South Carolina Launches New Attacks on Northern Cultural Aggression

In the past two weeks, a town in South Carolina fired its gay police chief, state leaders skipped a ceremony honoring a famous segregation opponent, and the city of Charleston complained about a reality show produced by a New York network. 

This article is from the archive of our partner .

In the past two weeks, a town in South Carolina fired its gay police chief, state leaders skipped a ceremony honoring a famous anti-segregationist, and the city of Charleston complained about a reality show produced by a New York network. We get it, guys. You're rebelling against liberal social norms, as you do.

The ousted gay police chief

"I would much rather have.. and I will say this to anybody's face... somebody who drank and drank too much taking care of my child than I had somebody whose lifestyle is questionable around children. Because that ain't the damn way it's supposed to be."

Those are the eloquent words of Mayor Earl Bullard of Latta, South Carolina, explaining his attitudes toward gays to a town councilman who happened to be taping the call, as transcribed by WBTW. The conversation apparently took place before Bullard suddenly fired the town's police chief, Crystal Moore, an openly gay woman.

Bullard claims that the firing was for cause. He gave Moore seven reprimands in one day last week — the first she'd received in 20 years of service in the city — and then booted her. But people in the town are skeptical, noting both that Moore launched an investigation of a Bullard appointee and that, well, his views on Moore's sexuality were well known.

"I'm not going to let two women stand up there and hold hands and let my child be aware of it," Bullard said later in the call with the councilman. What "up there" referred to isn't clear.

The snubbed statue unveiling

Earlier this month, the city of Charleston unveiled a statue honoring Judge Julius Waties Waring. Waring became famous for his strong dissent in the 1951 case of Briggs v. Elliott, in which he declared that "segregation in education can never produce equality and that it is an evil that must be eradicated."

Excerpt from the dissent

But as the Huffington Post reports, neither of the state's senators or Charleston's congressional representative, Mark Sanford, attended the unveiling. Sen. Tim Scott sent a representative, but all three indicated that they had scheduling conflicts. The Charleston Post and Courier noted the absence of all three Republicans.

The anti-atheist state senator

One of the weirder skirmishes recently took place on Facebook. Gov. Nikki Haley last week praised the work of Department of Social Services director Lillian Koller during a hearing at the capitol.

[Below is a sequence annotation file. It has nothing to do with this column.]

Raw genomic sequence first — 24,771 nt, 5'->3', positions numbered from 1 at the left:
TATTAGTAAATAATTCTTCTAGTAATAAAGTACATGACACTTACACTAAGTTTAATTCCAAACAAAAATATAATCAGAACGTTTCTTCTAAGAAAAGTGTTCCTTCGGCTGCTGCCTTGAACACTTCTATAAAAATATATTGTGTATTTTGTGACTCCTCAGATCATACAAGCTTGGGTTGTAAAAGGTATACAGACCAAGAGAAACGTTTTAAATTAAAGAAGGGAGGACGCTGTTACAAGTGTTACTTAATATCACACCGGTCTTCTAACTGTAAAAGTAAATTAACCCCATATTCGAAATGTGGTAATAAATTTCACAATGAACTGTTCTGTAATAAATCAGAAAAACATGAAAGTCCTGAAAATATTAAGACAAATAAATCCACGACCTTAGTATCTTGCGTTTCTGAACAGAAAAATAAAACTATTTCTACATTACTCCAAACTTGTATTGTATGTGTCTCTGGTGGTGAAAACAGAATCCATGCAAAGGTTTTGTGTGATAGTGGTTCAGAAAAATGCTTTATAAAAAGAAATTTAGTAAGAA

In a response to her Facebook post, a commenter declared that Koller is an "outspoken Atheist" who is "not a fit for our state," as BuzzFeed notes. Haley responded that the commenter should not listen to those spreading the rumor — like State Sen. Katrina Shealy. Which, in turn, prompted Shealy to post on Facebook that she was "so angry" (with five exclamation points) at Haley's comments. Shealy clarified that she'd heard Koller was atheist and then was told that she was Jewish.

And then to BuzzFeed, offered a clarification in the some-say-he-was-born-in-Kenya mold: "She is Jewish from what I've been told. I can't verify that one way or another."

The embarrassing reality show

The surprisingly popular Bravo show Southern Charm just completed its first season on Monday, depicting, in true reality show fashion, the horrible life decisions and bad alcohol consumption patterns of residents of the elegant city of Charleston.

Other residents of the elegant city made clear to The New York Times that they disapproved of the lack of decorum demonstrated.

Negative local buzz began building long before the show made its premiere, starting when [cast members] Mr. Ravenel and Mr. Sudler-Smith invaded the sanctity of the Carolina Yacht Club with a camera last year. Mr. Ravenel, a member, said they were there only for a drink. Nonetheless, an argument ensued and, Mr. Ravenel confirmed in an interview, he was briefly suspended.

“It is particularly egregious the idea that some believe it might be somehow acceptable to expose your friends and neighbors to potential global ridicule,” [Charleston Mercury publisher Charles] Waring wrote at the time.

Your humble New York-based author watched every episode of this television show, and has friends in Charleston with whom he discussed its plot and characters. And so, on this one, we are inclined to side with the good people of South Carolina. To arms!

This article is from the archive of our partner The Wire.